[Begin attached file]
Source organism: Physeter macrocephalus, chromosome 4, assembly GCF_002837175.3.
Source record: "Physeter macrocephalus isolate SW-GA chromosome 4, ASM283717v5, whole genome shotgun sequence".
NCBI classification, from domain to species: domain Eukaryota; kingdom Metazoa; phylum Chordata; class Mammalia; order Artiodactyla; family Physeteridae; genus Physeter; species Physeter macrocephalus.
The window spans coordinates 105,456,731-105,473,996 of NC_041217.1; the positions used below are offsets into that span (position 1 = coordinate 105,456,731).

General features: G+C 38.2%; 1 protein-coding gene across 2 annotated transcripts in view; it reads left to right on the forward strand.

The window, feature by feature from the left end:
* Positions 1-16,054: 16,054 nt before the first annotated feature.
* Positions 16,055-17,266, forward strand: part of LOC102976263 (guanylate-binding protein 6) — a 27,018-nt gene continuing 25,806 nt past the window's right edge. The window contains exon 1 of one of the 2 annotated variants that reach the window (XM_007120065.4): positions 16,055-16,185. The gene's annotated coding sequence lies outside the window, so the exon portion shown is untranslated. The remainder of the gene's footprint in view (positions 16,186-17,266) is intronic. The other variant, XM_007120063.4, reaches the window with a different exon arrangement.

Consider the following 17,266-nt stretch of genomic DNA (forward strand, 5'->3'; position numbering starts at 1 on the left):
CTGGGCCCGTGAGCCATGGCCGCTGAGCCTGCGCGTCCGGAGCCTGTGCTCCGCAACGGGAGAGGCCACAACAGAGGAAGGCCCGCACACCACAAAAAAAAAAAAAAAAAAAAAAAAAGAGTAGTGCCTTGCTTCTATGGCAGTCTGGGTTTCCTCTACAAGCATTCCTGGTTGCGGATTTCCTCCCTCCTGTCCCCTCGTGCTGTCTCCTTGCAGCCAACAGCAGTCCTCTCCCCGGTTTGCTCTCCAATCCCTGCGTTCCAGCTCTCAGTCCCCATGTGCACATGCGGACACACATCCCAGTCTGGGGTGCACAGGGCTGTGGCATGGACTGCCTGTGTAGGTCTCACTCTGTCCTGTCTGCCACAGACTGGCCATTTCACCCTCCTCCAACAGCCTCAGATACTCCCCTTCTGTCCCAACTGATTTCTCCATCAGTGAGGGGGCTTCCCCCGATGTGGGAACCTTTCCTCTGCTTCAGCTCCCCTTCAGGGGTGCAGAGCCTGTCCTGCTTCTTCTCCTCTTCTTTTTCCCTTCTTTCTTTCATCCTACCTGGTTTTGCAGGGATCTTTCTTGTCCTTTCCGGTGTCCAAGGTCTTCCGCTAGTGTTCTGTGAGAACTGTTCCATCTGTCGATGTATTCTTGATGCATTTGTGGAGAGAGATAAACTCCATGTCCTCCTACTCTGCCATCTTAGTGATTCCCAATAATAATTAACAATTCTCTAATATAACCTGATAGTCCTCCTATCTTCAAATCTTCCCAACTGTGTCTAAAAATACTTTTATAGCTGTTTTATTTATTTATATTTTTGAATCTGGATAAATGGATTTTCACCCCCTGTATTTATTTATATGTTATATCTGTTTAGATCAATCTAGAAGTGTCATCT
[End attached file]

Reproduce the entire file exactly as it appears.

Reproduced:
Source organism: Physeter macrocephalus, chromosome 4, assembly GCF_002837175.3.
Source record: "Physeter macrocephalus isolate SW-GA chromosome 4, ASM283717v5, whole genome shotgun sequence".
NCBI classification, from domain to species: domain Eukaryota; kingdom Metazoa; phylum Chordata; class Mammalia; order Artiodactyla; family Physeteridae; genus Physeter; species Physeter macrocephalus.
The window spans coordinates 105,456,731-105,473,996 of NC_041217.1; the positions used below are offsets into that span (position 1 = coordinate 105,456,731).

General features: G+C 38.2%; 1 protein-coding gene across 2 annotated transcripts in view; it reads left to right on the forward strand.

The window, feature by feature from the left end:
* Positions 1-16,054: 16,054 nt before the first annotated feature.
* Positions 16,055-17,266, forward strand: part of LOC102976263 (guanylate-binding protein 6) — a 27,018-nt gene continuing 25,806 nt past the window's right edge. The window contains exon 1 of one of the 2 annotated variants that reach the window (XM_007120065.4): positions 16,055-16,185. The gene's annotated coding sequence lies outside the window, so the exon portion shown is untranslated. The remainder of the gene's footprint in view (positions 16,186-17,266) is intronic. The other variant, XM_007120063.4, reaches the window with a different exon arrangement.

Consider the following 17,266-nt stretch of genomic DNA (forward strand, 5'->3'; position numbering starts at 1 on the left):
CTGGGCCCGTGAGCCATGGCCGCTGAGCCTGCGCGTCCGGAGCCTGTGCTCCGCAACGGGAGAGGCCACAACAGAGGAAGGCCCGCACACCACAAAAAAAAAAAAAAAAAAAAAAAAAGAGTAGTGCCTTGCTTCTATGGCAGTCTGGGTTTCCTCTACAAGCATTCCTGGTTGCGGATTTCCTCCCTCCTGTCCCCTCGTGCTGTCTCCTTGCAGCCAACAGCAGTCCTCTCCCCGGTTTGCTCTCCAATCCCTGCGTTCCAGCTCTCAGTCCCCATGTGCACATGCGGACACACATCCCAGTCTGGGGTGCACAGGGCTGTGGCATGGACTGCCTGTGTAGGTCTCACTCTGTCCTGTCTGCCACAGACTGGCCATTTCACCCTCCTCCAACAGCCTCAGATACTCCCCTTCTGTCCCAACTGATTTCTCCATCAGTGAGGGGGCTTCCCCCGATGTGGGAACCTTTCCTCTGCTTCAGCTCCCCTTCAGGGGTGCAGAGCCTGTCCTGCTTCTTCTCCTCTTCTTTTTCCCTTCTTTCTTTCATCCTACCTGGTTTTGCAGGGATCTTTCTTGTCCTTTCCGGTGTCCAAGGTCTTCCGCTAGTGTTCTGTGAGAACTGTTCCATCTGTCGATGTATTCTTGATGCATTTGTGGAGAGAGATAAACTCCATGTCCTCCTACTCTGCCATCTTAGTGATTCCCAATAATAATTAACAATTCTCTAATATAACCTGATAGTCCTCCTATCTTCAAATCTTCCCAACTGTGTCTAAAAATACTTTTATAGCTGTTTTATTTATTTATATTTTTGAATCTGGATAAATGGATTTTCACCCCCTGTATTTATTTATATGTTATATCTGTTTAGATCAATCTAGAAGTGTCATCT